Jacobs Field Services Must Face ADA Trial After Job Retraction

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By Kevin McGowan

Jan. 13 — A construction firm that withdrew an offer for a field engineer job after discovering the prospective employee had a rotator cuff impairment must stand trial on his Americans with Disabilities Act claim, the U.S. Court of Appeals for the Fifth Circuit ruled Jan. 13.

Reversing summary judgment for Jacobs Field Services North America Inc., the court said that under the ADA Amendments Act, which expanded the statutory definition of “disability,” rejected employee Michael Cannon's impairment qualified as a disability under the act's “more relaxed standard” for ADA coverage.

The decision illustrates how the ADA Amendments Act, which took effect in 2009, allows more workers to surmount the threshold issue of “disability” and get to a jury on their discrimination claims.

“Given that lifting and reaching are ‘major life activities,' ” Cannon's shoulder injury is a qualifying disability “if it ‘substantially limits' his ability to perform such tasks,” Judge Gregg J. Costa wrote. “There is certainly evidence to that effect.”

The evidence supports a finding the company also regarded Cannon as disabled, which independently brings him under the ADA's protection, the court said.

Whether Cannon was “qualified” for the field engineer job despite his impairment is a “closer question,” but a jury must decide that disputed issue, the court said.

Jacobs asserted Cannon was unable to perform essential job functions, but the court said the “record is thin” given the speed with which the company rescinded its job offer. The Fifth Circuit remanded the case for trial.

Jury Issue on ‘Otherwise Qualified.'

In 2011, Jacobs offered Cannon, a mechanical engineer with 20 years' experience, a field engineer position at a Colorado mining site.

But Jacobs rescinded the offer after learning Cannon had a rotator cuff impairment that prevented him from lifting his right arm above the shoulder.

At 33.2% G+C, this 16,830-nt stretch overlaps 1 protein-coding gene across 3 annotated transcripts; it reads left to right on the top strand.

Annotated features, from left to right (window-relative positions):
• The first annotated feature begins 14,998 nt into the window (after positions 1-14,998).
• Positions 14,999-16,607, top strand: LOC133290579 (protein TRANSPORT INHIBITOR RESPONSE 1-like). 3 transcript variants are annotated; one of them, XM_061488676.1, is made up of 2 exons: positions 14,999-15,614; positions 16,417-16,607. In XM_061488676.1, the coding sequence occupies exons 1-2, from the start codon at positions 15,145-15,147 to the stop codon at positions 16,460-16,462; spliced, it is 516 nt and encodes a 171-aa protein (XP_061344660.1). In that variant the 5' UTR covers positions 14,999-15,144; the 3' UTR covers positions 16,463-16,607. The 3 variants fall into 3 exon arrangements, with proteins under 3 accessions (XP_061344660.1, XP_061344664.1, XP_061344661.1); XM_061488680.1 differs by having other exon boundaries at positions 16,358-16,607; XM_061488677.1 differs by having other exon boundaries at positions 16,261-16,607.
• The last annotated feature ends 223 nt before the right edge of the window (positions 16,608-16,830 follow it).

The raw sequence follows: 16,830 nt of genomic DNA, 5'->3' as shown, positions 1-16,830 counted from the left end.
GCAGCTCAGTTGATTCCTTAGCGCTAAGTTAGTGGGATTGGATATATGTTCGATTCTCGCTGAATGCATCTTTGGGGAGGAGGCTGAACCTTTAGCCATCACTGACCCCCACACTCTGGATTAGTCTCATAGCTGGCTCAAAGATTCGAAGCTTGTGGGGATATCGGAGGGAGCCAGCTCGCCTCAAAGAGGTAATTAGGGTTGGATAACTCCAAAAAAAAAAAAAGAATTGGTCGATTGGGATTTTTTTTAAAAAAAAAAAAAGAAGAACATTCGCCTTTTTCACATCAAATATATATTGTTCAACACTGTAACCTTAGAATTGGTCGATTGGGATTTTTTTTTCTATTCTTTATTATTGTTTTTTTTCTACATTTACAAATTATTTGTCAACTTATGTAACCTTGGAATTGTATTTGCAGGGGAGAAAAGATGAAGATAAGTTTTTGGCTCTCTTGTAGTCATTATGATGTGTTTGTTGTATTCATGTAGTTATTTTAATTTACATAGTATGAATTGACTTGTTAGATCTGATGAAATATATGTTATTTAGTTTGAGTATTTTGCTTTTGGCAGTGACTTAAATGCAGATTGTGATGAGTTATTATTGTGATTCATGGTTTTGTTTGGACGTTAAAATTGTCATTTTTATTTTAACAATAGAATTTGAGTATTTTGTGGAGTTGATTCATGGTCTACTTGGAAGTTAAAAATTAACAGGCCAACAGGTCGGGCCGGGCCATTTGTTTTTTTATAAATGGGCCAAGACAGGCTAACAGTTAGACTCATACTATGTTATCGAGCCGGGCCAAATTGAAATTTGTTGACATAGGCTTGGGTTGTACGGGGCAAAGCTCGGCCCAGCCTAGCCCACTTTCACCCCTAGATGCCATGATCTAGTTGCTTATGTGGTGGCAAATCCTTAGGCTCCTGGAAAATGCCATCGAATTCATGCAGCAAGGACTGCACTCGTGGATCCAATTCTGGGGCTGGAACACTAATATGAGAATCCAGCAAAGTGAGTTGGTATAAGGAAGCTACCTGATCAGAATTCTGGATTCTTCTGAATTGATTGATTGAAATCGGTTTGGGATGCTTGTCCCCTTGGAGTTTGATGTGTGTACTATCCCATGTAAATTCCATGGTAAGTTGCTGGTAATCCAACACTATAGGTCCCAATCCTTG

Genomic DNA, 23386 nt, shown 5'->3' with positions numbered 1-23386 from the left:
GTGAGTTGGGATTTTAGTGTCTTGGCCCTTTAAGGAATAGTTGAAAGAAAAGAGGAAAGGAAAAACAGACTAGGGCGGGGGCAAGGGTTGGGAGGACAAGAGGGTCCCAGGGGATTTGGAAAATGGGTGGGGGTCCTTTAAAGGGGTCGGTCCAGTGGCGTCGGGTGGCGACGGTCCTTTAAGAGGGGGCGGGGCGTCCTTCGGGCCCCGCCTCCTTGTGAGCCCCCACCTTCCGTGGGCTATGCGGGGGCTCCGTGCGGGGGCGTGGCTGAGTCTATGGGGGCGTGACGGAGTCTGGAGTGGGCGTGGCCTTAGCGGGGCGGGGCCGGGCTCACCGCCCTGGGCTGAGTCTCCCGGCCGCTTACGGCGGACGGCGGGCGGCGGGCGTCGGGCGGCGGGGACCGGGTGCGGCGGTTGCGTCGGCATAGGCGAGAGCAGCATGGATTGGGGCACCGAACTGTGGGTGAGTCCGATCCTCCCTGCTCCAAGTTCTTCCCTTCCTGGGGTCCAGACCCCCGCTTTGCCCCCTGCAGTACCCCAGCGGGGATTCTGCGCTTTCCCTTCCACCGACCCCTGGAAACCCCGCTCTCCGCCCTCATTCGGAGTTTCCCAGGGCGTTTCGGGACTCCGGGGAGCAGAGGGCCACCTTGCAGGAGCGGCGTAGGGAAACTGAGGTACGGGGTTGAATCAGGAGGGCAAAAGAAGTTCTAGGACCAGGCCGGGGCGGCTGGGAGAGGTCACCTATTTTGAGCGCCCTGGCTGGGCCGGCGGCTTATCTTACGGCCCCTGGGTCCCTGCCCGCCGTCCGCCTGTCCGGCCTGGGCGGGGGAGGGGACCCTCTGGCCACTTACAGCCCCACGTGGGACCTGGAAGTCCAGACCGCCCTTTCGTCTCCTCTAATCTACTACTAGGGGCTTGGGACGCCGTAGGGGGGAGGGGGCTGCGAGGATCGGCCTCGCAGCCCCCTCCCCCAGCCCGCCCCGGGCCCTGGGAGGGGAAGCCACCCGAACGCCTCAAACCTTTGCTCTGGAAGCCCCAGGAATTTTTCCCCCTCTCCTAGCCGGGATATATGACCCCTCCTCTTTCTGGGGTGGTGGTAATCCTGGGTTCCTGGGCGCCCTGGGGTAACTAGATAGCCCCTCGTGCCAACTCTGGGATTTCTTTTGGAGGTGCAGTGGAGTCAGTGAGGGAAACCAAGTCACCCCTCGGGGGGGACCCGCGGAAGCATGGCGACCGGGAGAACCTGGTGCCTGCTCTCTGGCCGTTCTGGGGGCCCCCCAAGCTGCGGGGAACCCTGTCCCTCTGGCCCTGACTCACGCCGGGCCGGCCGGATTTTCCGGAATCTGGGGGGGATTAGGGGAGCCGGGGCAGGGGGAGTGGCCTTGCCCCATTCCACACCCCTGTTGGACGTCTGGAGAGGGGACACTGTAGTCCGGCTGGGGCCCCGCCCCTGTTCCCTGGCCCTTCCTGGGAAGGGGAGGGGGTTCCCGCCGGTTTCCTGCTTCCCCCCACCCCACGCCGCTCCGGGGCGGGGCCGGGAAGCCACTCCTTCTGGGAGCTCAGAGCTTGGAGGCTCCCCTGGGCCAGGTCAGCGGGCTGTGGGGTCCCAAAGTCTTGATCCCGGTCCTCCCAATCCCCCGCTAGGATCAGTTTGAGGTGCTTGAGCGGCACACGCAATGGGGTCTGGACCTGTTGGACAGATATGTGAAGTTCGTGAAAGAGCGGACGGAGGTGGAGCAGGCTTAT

Dismissing Cannon's ADA lawsuit, a federal district court said Cannon couldn't show a “disability” under the act or prove he was a “qualified individual.”

But the court improperly failed to consider how the ADA Amendments Act eased a plaintiff's burden, the Fifth Circuit said.

EEOC Regulations for Amended Law Applied

The Equal Employment Opportunity Commission's regulations interpreting the amended ADA state that whether an individual's impairment “substantially limits” a major life activity “should not demand extensive analysis.”

Under the amended ADA, the issue was whether Cannon's shoulder impairment substantially limited his ability to perform major activities “as compared to most people in the general population.”

Cannon produced “ample evidence” to show he was substantially limited in lifting and reaching, which the amended ADA and EEOC regulations identify as major life activities, the appeals court said.

Jacobs argued Cannon's condition, and the medication he was taking, prevented him from driving and climbing ladders, two essential job functions.

But Cannon's evidence, which included doctor's reports that he was being weaned off the pain medication and a video demonstrating he could safely climb ladders, raise a jury issue as to whether he was “otherwise qualified” for the job, the court said.

Judges Catharina Haynes and E. Grady Jolly joined in the decision.

Elrod PLLC represented Cannon. Seyfarth Shaw LLP represented Jacobs.

To contact the reporter on this story: Kevin McGowan in Washington at kmcgowan@bna.com

To contact the editor responsible for this story: Susan J. McGolrick at smcgolrick@bna.com

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